He isn't meeting them right now, and he's playing like a man with the weight of the world on his back. This is what happens when a skilled hockey player stops having fun and becomes bogged down by the missteps of the franchise he plays for.

    Early-Season Grade: D- (A mercy pass since this all isn't his fault, and he's getting it in the shins enough right now.)

Patrick Marleau

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    Welcome back to Earth, Mr. Patrick Marleau.

    After opening the season with the San Jose Sharks with 14 points in his first six games (including four straight two-goal games for the first time since the Mayans ruled the hockey world), Marleau has gone pointless in five.

    Still, he's been one of the more effective players in the NHL in this early season, and I don't want to discount him entirely because of his recent cold streak.

    Early-Season Grade: B+

David Backes

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    If David Backes didn't hit the star players on every other team in the NHL every chance he got, I probably wouldn't realize that he's out on the ice for every shift, and I probably wouldn't be alone.

    I know that his hitting and toughness are two of the intangibles that Backes brings to the St. Louis Blues, and are facets of his game that make him a valuable captain. He's just got to find the net more.

    Two goals while playing with the kind of talent that he is just isn't good enough.

    Early-Season Grade: C (If he wasn't as physical, he'd be lower.)

Steven Stamkos

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    Is there a more entertaining player to watch in the NHL than Steven Stamkos?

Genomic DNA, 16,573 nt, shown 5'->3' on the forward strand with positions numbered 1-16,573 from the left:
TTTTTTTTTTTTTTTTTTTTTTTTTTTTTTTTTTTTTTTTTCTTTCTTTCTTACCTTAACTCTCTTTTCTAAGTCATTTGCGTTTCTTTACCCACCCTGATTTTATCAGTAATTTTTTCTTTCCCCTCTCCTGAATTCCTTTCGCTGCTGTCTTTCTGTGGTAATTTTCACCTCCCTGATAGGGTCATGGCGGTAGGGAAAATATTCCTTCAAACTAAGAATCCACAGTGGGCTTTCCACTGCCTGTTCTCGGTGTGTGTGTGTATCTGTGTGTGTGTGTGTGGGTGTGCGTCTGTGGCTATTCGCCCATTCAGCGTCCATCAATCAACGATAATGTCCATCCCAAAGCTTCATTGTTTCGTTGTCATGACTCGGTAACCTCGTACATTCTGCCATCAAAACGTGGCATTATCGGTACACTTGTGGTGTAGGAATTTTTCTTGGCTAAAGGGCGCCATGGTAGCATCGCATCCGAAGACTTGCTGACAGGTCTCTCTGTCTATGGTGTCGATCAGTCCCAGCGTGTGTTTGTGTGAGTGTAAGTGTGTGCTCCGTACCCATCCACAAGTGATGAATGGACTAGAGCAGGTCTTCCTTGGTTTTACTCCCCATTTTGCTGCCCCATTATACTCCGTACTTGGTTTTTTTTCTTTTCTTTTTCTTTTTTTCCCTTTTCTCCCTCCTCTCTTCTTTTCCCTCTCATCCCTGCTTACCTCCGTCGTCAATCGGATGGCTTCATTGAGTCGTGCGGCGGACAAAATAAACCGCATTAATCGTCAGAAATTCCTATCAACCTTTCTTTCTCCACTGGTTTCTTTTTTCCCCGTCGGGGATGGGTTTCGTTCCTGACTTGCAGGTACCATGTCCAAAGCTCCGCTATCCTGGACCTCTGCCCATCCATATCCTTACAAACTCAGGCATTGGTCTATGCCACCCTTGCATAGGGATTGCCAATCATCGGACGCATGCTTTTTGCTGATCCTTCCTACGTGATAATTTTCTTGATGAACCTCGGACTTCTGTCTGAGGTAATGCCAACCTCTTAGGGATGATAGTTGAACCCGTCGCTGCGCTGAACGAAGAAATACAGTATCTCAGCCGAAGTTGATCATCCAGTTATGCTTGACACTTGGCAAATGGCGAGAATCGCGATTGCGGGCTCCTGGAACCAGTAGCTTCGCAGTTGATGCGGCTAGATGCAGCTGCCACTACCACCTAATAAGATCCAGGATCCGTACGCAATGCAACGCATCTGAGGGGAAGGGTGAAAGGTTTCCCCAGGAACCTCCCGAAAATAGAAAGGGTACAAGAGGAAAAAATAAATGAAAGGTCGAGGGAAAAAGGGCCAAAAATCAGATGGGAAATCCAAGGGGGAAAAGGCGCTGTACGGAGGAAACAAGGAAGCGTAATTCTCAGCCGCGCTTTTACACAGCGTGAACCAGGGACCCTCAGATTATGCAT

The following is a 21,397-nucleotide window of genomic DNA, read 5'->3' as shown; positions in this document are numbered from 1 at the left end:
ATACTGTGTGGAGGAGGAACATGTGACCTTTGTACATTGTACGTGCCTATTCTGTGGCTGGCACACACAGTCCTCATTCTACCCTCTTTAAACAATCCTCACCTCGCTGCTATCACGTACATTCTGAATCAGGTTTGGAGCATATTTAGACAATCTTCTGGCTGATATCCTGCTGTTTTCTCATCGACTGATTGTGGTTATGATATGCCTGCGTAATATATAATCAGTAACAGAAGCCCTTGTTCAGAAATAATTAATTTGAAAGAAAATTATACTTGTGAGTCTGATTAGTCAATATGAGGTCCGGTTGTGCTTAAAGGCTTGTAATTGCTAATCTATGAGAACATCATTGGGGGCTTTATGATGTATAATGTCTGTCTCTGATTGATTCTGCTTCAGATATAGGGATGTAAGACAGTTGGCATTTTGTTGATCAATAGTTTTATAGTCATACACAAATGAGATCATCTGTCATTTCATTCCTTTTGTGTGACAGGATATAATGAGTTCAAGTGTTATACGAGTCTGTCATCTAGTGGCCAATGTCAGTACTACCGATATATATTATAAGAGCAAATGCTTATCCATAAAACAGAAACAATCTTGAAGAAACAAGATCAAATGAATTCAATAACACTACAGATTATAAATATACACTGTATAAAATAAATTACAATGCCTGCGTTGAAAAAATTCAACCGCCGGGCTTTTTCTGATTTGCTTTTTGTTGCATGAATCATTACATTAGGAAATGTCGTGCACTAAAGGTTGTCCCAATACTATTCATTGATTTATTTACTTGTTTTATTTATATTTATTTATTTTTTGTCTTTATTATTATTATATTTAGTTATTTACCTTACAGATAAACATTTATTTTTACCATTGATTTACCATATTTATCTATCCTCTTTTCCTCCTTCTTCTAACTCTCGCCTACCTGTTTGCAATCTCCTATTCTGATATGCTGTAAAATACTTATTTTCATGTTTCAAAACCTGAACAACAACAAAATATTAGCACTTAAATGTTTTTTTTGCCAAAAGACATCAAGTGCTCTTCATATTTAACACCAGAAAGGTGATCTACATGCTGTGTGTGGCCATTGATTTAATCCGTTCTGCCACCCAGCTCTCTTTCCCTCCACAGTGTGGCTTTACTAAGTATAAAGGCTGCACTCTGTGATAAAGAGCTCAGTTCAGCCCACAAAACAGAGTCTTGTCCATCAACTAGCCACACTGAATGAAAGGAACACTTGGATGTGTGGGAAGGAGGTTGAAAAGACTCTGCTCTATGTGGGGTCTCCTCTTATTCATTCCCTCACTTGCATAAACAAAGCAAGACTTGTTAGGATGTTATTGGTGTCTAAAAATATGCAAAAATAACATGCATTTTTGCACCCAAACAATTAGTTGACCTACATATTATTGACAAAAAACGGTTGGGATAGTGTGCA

I mean, put the guy in a white sweater and a mask, mix him up with all the other superstars (who are also wearing masks) so that you don't know who they are, make them play each other, and I guarantee you Stammer would stick out more than just about anyone else.

    Does anyone else think that they witnessed the birth of the next NHL All-Star Game reboot?

    Early-Season Grade: A

Drew Doughty

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    I'm not sure what's weighing more on the mind of Drew Doughty: how he is going to spend his next paycheck, or how cool it was to win a Stanley Cup last season. One way or the other, he just isn't getting his job done.

    The LA Kings are paying Doughty to be among the NHL's best offensive defenders. Thus far, he hasn't been good at either of those things.

    Early-Season Grade: F

Sidney Crosby

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    The NHL's most beloved player has been doing it all this season for the Pittsburgh Penguins. Like teammate Evgeni Malkin, Sidney Crosby has been seemingly everywhere at once, opening up space for other people to finish off what he starts.

    A line of five goals and 12 assists with over half of his faceoffs won is not too shabby. Don't think winning faceoffs is important? Go ask the Edmonton Oilers how hard it is to generate offense when you never have the puck off the draw.

    Early-Season Grade: B+ (only so no one accuses me of East Coast bias)

    Franklin Steele is an NHL analyst for Bleacher Report. Follow him on Twitter if you're awesome.